Later, his abilities in wildlife photography led to his appointment as the Bureau’s chief photographer and curator of the extensive photo files, for which he photographed endangered species and field activities. He received a certificate of commendation for his photography in the publication of Interior’s Birds in Our Lives.
Through these years, his many other biological and photographic duties included consultation on scientific matters and representing the Division of Wildlife Refuges at the Mountain Sheep Conference in Hermocillo, Mexico. In cooperation with the National Aeronautical Space Administration and the Atomic Energy Commission, Luther photographed wildlife on Amchitka Island, Alaska, to determine the effect of subterranean atomic bomb blasts on surface fauna and wildlife on the Kenai Peninsula. With Dr. Donald Aldrich and artist Bob Hines, he selected and arranged the annual showing of Duck Stamp art entries for judges’ selection of the contest winner. On the U.S.-Canadian team to secure whooping crane eggs from the Northwest Territories, Canada, Luther photographed the operation from the air and on the ground and wrote an account for the Bureau publication In-Sight (40,000 copies reprinted for wide distribution). He made a second trip for team egg-pickup in 1974. With Dr. Aldrich, he made a six-year study and photographic record of the bald eagle from nestling to adult to determine its age when acquiring complete white head and tail feathers. Prior to the California condors’ disappearance in the wild, in cooperation with the National Wildlife Federation, Luther photographed them in the mountains of Sespe National Sanctuary, northeast of Los Angeles. He created slide shows concerning endangered species for use by the Regional and Washington Offices, as well as on loan to the general public.
His photographs have hung in the U.S. Capitol, State Department, museums in Canada, the United Kingdom, and the library of Peter Scott at Slimbridge, and are widely used in publications of the federal government and National Geographic Society and in books by conservation authors.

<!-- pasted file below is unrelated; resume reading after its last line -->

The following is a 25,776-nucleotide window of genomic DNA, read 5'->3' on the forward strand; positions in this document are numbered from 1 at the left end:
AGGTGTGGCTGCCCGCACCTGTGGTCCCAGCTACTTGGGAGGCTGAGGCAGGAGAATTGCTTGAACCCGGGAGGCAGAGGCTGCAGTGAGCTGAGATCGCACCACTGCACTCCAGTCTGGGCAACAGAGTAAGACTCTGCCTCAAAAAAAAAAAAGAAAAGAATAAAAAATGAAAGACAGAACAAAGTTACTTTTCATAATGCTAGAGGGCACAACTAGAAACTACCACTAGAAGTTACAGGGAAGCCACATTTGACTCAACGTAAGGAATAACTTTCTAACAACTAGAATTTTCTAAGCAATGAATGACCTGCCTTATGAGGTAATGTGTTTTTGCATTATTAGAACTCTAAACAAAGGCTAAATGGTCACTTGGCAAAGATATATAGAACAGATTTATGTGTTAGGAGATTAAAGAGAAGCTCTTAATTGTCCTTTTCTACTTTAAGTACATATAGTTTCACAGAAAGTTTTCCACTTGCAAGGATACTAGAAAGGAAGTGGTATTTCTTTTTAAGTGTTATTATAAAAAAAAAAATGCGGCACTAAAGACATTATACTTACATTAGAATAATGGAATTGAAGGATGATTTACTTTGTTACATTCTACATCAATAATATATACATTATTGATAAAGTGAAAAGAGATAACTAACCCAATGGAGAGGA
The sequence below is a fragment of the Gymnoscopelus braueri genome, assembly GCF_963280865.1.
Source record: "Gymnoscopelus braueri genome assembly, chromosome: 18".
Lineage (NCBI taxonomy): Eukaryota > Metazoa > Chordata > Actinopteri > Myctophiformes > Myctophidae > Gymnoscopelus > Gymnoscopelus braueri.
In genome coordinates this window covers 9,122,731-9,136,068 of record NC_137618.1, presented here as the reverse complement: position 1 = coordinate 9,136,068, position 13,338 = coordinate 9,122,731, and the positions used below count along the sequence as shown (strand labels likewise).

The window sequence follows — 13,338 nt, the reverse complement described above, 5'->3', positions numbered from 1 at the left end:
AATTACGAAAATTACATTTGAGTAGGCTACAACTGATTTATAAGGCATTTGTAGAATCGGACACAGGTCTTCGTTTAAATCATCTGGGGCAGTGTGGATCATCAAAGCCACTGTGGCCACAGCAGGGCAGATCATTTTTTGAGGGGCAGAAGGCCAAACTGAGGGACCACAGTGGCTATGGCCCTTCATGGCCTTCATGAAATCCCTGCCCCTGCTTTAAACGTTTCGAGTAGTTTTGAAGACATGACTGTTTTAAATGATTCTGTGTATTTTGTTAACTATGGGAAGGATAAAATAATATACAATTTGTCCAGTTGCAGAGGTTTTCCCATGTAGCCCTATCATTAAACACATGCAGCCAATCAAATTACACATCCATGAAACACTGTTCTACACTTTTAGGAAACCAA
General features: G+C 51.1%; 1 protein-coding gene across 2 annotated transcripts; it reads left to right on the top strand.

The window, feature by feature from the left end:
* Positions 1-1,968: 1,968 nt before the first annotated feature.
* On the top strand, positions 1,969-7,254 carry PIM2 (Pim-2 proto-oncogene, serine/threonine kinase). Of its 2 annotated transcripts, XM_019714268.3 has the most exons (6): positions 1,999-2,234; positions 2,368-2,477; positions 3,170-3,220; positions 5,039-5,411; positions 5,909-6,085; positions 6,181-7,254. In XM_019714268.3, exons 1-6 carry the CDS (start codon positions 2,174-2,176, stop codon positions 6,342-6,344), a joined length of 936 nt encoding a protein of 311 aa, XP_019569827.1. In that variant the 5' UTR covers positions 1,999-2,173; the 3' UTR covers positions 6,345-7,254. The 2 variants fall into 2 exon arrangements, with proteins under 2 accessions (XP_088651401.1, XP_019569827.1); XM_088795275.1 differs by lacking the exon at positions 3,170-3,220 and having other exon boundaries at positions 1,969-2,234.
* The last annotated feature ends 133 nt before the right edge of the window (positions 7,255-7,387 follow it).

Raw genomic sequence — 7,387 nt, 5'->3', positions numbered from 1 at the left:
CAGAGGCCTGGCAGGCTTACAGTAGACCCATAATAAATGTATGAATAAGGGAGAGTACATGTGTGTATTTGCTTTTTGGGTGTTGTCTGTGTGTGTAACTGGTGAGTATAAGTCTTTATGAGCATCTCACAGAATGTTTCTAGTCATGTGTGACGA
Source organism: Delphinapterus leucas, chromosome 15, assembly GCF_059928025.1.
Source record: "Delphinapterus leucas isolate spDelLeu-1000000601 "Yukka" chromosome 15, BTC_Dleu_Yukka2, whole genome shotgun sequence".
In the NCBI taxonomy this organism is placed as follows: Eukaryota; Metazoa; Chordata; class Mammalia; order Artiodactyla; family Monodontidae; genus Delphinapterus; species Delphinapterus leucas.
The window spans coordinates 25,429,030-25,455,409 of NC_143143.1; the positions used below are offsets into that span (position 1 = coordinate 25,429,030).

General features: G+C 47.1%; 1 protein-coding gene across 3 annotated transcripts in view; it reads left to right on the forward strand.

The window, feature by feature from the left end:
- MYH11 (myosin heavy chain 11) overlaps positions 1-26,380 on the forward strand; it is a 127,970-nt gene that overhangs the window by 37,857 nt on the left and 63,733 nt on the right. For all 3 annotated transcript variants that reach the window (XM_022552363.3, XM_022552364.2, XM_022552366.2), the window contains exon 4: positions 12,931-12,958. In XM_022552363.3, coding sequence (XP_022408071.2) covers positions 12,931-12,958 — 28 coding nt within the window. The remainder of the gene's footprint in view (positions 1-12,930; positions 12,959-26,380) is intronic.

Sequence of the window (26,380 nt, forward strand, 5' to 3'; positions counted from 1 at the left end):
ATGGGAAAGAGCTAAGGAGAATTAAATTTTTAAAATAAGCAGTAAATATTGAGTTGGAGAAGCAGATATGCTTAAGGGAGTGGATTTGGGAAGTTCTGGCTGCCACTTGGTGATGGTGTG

Retiring in 1974 after 35 years of government service, he led many natural history tours, both in the National Capitol area as well as abroad, including such places as Trinidad & Tobago. He was honored by both the Montgomery County Chapter of the Maryland Ornithological Society and the Prince George’s County Audubon Society, highlighting the contributions he made to them and to the cause of wildlife preservation in general.
He was elected to membership in the Washington Biologists’ Field Club in 1960 and was chairman of Books and Photographs Committee. When The Members and History of the Washington Biologists’ Field Club was revised in 1984 and the Supplement in 1993, Luther supplied the photographs, printing many from old negatives (some glass plates) and developing and printing new ones. In 1996, he was selected to become an honorary member.
Luther lived with his wife, Betty. for many years in their home in College Park, Maryland, until her death in 2002. He continued to live alone and be very active with birding projects. Luther died at age 95 in Lanham, Maryland, on January 12, 2005, after a short illness. Luther was one of the most popular and active members of the Washington Biologists’ Field Club and attended an oyster roast on Plummers Island on October 30, 2004, just three days before his 95th birthday.